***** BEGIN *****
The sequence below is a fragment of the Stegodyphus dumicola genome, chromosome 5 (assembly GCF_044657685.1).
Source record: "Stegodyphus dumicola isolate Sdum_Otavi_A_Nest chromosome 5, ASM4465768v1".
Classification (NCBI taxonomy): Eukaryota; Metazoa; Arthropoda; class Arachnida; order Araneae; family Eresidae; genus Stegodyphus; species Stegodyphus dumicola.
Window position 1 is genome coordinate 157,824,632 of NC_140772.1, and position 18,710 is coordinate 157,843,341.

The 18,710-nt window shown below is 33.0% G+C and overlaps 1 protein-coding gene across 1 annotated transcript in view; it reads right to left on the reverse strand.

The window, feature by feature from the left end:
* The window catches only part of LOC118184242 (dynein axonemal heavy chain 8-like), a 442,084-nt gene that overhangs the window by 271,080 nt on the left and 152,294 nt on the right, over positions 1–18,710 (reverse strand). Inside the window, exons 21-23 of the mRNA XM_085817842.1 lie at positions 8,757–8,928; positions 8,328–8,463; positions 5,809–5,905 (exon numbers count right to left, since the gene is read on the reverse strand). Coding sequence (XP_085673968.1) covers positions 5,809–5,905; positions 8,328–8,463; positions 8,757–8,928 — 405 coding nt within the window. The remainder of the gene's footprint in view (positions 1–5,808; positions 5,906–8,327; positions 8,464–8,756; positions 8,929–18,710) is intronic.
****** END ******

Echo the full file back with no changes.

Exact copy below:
The sequence below is a fragment of the Stegodyphus dumicola genome, chromosome 5 (assembly GCF_044657685.1).
Source record: "Stegodyphus dumicola isolate Sdum_Otavi_A_Nest chromosome 5, ASM4465768v1".
Classification (NCBI taxonomy): Eukaryota; Metazoa; Arthropoda; class Arachnida; order Araneae; family Eresidae; genus Stegodyphus; species Stegodyphus dumicola.
Window position 1 is genome coordinate 157,824,632 of NC_140772.1, and position 18,710 is coordinate 157,843,341.

The 18,710-nt window shown below is 33.0% G+C and overlaps 1 protein-coding gene across 1 annotated transcript in view; it reads right to left on the reverse strand.

The window, feature by feature from the left end:
* The window catches only part of LOC118184242 (dynein axonemal heavy chain 8-like), a 442,084-nt gene that overhangs the window by 271,080 nt on the left and 152,294 nt on the right, over positions 1–18,710 (reverse strand). Inside the window, exons 21-23 of the mRNA XM_085817842.1 lie at positions 8,757–8,928; positions 8,328–8,463; positions 5,809–5,905 (exon numbers count right to left, since the gene is read on the reverse strand). Coding sequence (XP_085673968.1) covers positions 5,809–5,905; positions 8,328–8,463; positions 8,757–8,928 — 405 coding nt within the window. The remainder of the gene's footprint in view (positions 1–5,808; positions 5,906–8,327; positions 8,464–8,756; positions 8,929–18,710) is intronic.